When other nodes agree, they include a mined block to the blockchain to compute the next one. Under the PoW protocol, the miner receives newly created bitcoins as a reward. Today the reward is  12.5 BTC, though the number is divided by two every four years. Thanks to “mining,” the network solves the problems of double-spending and anonymity within the blockchain. Today, Bitcoin blockchain requires expensive ASIC mining which is advantageous in regions with affordable electricity. The currency is limited to 21 million units emitting fewer tokens while tasks get insanely hard to compute.

This is when a grand concept of decentralization loses its cool: the difference in computing power and lack of consensus among the members cause numerous conflicts. When nodes disagree, they might continue mining a parallel blockchain. Unless everybody neglects it, the developers will support it, and others use as payment. We know this phenomenon as a fork when the blockchain is being split in two. Have you not heard of Bitcoin Cash race? Sure, BCH offers lower fees and faster transactions, but it is doubtful that BTC holders approve the appearance of the alternative Bitcoin.

3. Ethereum Blockchain

Ethereum avoided the trap of becoming a digital store of monetary value such as Bitcoin. Unlike the latter, it is a Turing-complete blockchain and allows solving a variety of tasks. Also, the Ethereum Project developed own programming language called “Solidity,” for flexibility in creating a range of new applications. Known as smart contracts, its scripts served more practical uses and assisted in making Initial Coin Offerings (ICO), Distributed Applications (DApp), and Decentralized Autonomous Organizations (DAO). Ethereum’s currency is ether (ETH). The platform supplies the crypto market with enough ethers for developers of other projects. The recent example was CryptoKitties that caused lots of meow out there.

It takes seconds for the transaction confirmation, compared to 10 minutes in Bitcoin. Currently, Ethereum uses a PoW protocol that charges “gas,” a fee for a transaction of sorts. Besides, it relies on a “difficulty bomb” meaning an increasing difficulty and time of mining ether. It incorporates “ethash” algorithm while Bitcoin uses a hash algorithm called SHA-256. Ethereum also counters centralized pool mining with its Ghost Protocol preferring GPU computing power. But don’t get excited. Some folks have even applied their Teslas to do the work, and it appears inefficient.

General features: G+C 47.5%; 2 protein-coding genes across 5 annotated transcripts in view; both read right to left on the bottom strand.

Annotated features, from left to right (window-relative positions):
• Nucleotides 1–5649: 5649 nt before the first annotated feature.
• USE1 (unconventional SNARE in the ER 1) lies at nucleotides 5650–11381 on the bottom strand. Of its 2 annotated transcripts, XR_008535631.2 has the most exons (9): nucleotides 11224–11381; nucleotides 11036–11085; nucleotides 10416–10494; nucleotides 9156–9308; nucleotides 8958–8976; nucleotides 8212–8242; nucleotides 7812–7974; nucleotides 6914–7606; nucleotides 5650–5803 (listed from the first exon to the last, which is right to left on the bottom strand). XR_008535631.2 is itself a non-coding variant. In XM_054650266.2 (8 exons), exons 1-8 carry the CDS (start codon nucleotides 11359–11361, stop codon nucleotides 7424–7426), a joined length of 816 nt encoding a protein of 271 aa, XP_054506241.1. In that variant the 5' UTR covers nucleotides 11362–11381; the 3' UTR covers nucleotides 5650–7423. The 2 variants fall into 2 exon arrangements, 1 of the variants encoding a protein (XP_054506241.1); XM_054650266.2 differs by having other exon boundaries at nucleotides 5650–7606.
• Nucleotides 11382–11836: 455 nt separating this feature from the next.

The issuance of ETH is fixed for each year, but soon the emission would end. The project is moving to Proof-of-Stake (PoS) protocol under the Casper update. The mission of its founder Vitalik Buterin is to distribute the mining power in proportion to the assets each participant holds. Therefore, if one has only a few ethers, the mining power will be low and vice versa. There will be no need for wasting computing resources. Casper update will also increase the transaction speed and allow further market adoption. Therefore, Ethereum-like blockchains are expected to scale even faster.

4. Conclusion

The blockchain already improves current technologies across various domains. Since there are different types of blockchains, it is useful to realize the purposes of Bitcoin and Ethereum.

A few years ago BTC was a convenient way for transferring money seamlessly. Today, it is becoming more of asset storage. Ethereum helps to fuel new blockchain projects and promote the technology. Ethereum is flexible, scalable, and allows for fast decision-making. On the other side, Bitcoin scripts are limited.

Bitcoin-based projects increase transparency and trust, and their currencies have a limited token supply. Ethereum advances faster and offers immense potential for growth, stability and different business models. Both blockchain solutions differ substantially, but they are needed in the crypto market.